Bibliographic records covering essential areas related to race relations, including ethnic studies, discrimination, immigration studies, and other areas of key relevance to the discipline. The index contains more than 49,500 records, which are carefully selected from the most important sources within the discipline.
Use the Search feature to find the PBS Series African Americans - Many Rivers to Cross as well as other films focusing on the African American experience.
Over 20,000 feature films and videos in Humanities, Education, The Arts, Business, Health, Sciences and Media & Communications and more. Kanopy is a leading distributor of online educational videos across a wide variety of subject areas. Kanopy also provides access to classic Hollywood and foreign films from the Criterion Collection.
Juneteenth Texas reflects the many dimensions of African-American folklore. The personal essays are reminiscences about the past and are written from both black and white perspectives. They are followed by essays which classify and describe different aspects of African-American folk culture in Texas; studies of specific genres of folklore, such as songs and stories; studies of specific performers, such as Lightnin' Hopkins and Manse Lipscomb and of particular folklorists. Link to the book, then scroll down to Online Access to view it.
This is the first full-length biography of the Civil War general who saved the Union army from catastrophic defeat at the Battle of Chickamauga, and went on to play major roles in the Chattanooga and Mobile campaigns. Immediately after the war, as commander of U.S. troops in Texas, his actions sparked the "Juneteenth" celebrations of slavery's end, which continue to this day.
Shot on the Senate floor by a young Black man, a dying racist senator summons an elderly Black Baptist minister from Oklahoma to his side for a remarkable dialogue that reveals the deeply buried secrets of their shared past and the tragedy that reunites them.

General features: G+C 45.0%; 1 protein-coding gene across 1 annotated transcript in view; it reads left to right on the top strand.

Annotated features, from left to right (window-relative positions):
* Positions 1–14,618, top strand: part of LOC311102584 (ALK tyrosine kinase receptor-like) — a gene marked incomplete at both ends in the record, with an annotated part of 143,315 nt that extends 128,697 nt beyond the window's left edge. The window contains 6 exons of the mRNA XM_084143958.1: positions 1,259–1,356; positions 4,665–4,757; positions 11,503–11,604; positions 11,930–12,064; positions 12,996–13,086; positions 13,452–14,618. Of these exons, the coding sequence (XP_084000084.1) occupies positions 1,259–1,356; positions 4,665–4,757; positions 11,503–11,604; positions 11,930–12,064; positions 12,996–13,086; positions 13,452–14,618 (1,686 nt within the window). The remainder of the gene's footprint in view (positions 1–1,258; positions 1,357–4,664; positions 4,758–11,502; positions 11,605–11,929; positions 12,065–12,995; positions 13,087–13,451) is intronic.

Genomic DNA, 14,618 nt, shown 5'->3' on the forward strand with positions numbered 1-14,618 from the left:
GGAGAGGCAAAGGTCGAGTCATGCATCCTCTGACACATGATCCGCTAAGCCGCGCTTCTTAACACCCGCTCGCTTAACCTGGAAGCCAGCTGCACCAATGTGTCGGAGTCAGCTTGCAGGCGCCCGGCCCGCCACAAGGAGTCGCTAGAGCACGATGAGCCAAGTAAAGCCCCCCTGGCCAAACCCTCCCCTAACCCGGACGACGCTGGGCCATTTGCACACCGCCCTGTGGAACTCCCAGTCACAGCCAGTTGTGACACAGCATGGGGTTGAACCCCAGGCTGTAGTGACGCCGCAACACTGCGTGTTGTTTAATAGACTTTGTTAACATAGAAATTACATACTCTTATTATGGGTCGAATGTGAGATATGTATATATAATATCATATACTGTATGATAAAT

Daniel Crofts examines a little-known episode in the most celebrated aspect of Abraham Lincoln's life: his role as the "Great Emancipator." In 1861, as part of a last-ditch effort to preserve the Union and prevent war, the new president offered to accept a constitutional amendment that barred Congress from interfering with slavery in the slave states. Crofts unearths the hidden history and political maneuvering behind the stillborn attempt to enact this amendment, the polar opposite of the actual Thirteenth Amendment of 1865 that ended slavery.
Some celebrate Lincoln for freeing the slaves; others fault him for a long-standing conservatism on abolition and race. James Oakes gives us another option in this brilliant exploration of Lincoln and the end of slavery.
Emancipation was not merely a product of Lincoln's proclamation or of Confederate defeat in April 1865. It was a process that required more than legal or military action. Emancipation necessitated a fundamental reordering of a way of life whose implications stretched well beyond the former slave states.